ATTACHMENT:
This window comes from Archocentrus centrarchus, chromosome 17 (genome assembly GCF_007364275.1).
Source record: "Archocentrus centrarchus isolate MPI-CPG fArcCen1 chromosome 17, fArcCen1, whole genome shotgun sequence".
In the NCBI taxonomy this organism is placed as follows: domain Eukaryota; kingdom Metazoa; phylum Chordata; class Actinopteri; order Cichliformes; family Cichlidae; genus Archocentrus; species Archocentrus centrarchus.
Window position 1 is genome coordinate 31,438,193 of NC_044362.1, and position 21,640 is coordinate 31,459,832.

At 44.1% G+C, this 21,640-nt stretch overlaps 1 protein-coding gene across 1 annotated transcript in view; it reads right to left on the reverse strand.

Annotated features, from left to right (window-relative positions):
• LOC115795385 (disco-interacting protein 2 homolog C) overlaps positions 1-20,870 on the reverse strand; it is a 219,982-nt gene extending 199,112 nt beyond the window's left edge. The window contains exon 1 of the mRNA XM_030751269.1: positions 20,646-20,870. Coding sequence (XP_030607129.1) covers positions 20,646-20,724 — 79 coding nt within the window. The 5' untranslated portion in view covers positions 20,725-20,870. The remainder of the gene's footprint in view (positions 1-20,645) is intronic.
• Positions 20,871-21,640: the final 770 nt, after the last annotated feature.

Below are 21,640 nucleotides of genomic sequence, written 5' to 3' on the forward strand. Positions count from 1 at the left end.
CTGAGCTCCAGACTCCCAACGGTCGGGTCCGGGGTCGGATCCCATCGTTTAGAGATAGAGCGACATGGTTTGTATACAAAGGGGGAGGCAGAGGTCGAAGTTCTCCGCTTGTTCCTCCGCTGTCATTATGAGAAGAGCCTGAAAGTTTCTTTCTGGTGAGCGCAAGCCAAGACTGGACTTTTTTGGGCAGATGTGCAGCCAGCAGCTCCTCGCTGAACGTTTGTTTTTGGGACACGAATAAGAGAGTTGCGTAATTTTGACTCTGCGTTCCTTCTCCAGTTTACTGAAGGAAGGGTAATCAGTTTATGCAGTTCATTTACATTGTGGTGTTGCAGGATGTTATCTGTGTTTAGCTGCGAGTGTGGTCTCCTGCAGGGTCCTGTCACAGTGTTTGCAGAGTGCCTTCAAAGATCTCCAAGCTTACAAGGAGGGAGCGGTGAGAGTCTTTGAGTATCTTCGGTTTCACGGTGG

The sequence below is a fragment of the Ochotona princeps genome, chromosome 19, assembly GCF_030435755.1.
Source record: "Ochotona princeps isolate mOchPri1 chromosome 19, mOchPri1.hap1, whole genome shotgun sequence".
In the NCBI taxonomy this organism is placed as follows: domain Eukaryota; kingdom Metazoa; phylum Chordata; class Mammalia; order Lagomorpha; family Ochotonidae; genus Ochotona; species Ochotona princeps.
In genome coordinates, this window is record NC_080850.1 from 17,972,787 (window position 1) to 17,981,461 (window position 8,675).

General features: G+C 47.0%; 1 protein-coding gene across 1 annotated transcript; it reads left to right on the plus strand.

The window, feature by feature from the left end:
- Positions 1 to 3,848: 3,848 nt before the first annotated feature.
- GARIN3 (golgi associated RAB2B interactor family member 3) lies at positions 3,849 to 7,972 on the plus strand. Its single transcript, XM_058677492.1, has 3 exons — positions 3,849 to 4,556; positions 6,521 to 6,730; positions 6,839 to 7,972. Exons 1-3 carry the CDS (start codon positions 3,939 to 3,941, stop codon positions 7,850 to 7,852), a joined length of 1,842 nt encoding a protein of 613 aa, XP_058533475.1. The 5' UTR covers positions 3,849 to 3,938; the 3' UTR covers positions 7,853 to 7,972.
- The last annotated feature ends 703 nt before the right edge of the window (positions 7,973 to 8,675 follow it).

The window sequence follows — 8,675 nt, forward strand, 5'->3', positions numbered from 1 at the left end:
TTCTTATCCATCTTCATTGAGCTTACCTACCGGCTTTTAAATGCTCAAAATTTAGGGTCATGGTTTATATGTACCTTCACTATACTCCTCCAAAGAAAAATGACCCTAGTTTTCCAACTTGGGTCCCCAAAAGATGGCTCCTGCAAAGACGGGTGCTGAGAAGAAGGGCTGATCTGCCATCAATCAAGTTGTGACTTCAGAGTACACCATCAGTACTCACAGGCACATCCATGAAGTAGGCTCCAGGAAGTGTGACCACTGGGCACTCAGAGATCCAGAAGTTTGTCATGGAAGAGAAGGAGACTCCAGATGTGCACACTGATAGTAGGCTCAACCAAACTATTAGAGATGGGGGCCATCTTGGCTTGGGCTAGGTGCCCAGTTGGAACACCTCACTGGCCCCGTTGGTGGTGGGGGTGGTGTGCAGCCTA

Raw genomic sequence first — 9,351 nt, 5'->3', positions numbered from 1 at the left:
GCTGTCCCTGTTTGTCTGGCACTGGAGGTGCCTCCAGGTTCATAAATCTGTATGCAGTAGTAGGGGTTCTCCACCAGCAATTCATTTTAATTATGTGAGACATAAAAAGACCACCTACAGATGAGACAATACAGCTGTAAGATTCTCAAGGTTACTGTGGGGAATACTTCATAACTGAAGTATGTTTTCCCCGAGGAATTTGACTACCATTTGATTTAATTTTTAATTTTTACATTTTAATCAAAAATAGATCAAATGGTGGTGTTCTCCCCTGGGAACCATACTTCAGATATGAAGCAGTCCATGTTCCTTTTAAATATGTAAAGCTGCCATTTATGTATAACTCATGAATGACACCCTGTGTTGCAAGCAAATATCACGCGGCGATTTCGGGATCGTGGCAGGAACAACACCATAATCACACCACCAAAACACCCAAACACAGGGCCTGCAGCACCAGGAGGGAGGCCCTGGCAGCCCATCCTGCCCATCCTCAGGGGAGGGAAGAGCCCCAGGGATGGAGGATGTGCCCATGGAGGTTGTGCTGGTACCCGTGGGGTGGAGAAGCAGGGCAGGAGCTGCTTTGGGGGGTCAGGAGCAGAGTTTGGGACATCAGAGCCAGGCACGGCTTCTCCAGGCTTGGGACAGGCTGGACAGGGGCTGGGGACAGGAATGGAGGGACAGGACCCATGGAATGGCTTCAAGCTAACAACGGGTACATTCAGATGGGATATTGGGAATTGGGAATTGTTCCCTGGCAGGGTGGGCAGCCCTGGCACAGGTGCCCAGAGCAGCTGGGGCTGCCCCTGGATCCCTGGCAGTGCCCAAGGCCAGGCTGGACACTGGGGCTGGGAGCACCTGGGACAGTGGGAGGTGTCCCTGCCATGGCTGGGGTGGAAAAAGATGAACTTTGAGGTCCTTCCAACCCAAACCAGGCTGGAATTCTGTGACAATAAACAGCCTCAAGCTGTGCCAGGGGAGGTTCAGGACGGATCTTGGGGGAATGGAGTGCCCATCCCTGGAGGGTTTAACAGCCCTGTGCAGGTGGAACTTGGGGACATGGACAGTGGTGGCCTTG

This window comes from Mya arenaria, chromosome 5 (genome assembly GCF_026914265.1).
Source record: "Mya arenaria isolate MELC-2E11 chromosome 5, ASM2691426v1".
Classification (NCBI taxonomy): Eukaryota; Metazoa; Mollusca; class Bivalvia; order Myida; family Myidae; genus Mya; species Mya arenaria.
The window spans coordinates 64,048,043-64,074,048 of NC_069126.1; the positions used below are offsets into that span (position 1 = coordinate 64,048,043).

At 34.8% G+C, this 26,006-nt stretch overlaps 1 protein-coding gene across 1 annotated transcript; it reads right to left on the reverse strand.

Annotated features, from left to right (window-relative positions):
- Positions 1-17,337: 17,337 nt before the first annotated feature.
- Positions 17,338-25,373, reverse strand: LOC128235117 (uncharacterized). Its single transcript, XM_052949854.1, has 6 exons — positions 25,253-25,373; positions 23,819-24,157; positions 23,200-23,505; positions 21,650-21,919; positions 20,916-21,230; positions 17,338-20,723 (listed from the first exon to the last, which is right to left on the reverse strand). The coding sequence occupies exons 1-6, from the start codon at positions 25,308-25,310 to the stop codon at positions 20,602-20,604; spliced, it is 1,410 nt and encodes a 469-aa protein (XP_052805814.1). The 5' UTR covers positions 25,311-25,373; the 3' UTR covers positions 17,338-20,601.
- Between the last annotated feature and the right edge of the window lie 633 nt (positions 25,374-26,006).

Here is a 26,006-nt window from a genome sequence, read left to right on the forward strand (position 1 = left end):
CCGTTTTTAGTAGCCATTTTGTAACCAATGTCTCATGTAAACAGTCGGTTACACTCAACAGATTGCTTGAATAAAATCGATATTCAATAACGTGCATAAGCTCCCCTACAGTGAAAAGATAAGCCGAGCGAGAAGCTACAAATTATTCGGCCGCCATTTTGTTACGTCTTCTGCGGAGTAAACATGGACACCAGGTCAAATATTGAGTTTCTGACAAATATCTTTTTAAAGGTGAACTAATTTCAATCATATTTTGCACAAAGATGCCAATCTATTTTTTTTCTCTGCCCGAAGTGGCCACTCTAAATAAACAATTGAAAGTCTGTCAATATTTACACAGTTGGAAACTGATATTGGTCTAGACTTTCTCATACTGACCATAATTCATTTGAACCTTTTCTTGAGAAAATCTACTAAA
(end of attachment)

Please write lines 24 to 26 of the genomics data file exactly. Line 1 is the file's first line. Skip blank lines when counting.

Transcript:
This window comes from Mya arenaria, chromosome 5 (genome assembly GCF_026914265.1).
Source record: "Mya arenaria isolate MELC-2E11 chromosome 5, ASM2691426v1".
Classification (NCBI taxonomy): Eukaryota; Metazoa; Mollusca; class Bivalvia; order Myida; family Myidae; genus Mya; species Mya arenaria.